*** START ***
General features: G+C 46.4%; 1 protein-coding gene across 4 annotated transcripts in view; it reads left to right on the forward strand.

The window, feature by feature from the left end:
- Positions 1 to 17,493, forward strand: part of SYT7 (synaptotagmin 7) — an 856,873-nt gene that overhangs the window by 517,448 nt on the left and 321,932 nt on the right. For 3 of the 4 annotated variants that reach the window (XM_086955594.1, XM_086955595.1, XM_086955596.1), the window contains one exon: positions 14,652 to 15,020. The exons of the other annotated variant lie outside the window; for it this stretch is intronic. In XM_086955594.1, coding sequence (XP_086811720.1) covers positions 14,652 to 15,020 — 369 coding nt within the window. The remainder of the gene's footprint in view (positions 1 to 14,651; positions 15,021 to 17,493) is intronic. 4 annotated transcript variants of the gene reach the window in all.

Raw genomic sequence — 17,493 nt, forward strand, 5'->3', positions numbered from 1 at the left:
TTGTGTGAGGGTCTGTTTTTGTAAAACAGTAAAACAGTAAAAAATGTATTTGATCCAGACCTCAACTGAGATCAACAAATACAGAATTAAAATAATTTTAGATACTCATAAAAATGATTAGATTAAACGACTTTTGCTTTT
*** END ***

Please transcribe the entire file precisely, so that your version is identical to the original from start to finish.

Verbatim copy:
General features: G+C 46.4%; 1 protein-coding gene across 4 annotated transcripts in view; it reads left to right on the forward strand.

The window, feature by feature from the left end:
- Positions 1 to 17,493, forward strand: part of SYT7 (synaptotagmin 7) — an 856,873-nt gene that overhangs the window by 517,448 nt on the left and 321,932 nt on the right. For 3 of the 4 annotated variants that reach the window (XM_086955594.1, XM_086955595.1, XM_086955596.1), the window contains one exon: positions 14,652 to 15,020. The exons of the other annotated variant lie outside the window; for it this stretch is intronic. In XM_086955594.1, coding sequence (XP_086811720.1) covers positions 14,652 to 15,020 — 369 coding nt within the window. The remainder of the gene's footprint in view (positions 1 to 14,651; positions 15,021 to 17,493) is intronic. 4 annotated transcript variants of the gene reach the window in all.

Raw genomic sequence — 17,493 nt, forward strand, 5'->3', positions numbered from 1 at the left:
TTGTGTGAGGGTCTGTTTTTGTAAAACAGTAAAACAGTAAAAAATGTATTTGATCCAGACCTCAACTGAGATCAACAAATACAGAATTAAAATAATTTTAGATACTCATAAAAATGATTAGATTAAACGACTTTTGCTTTT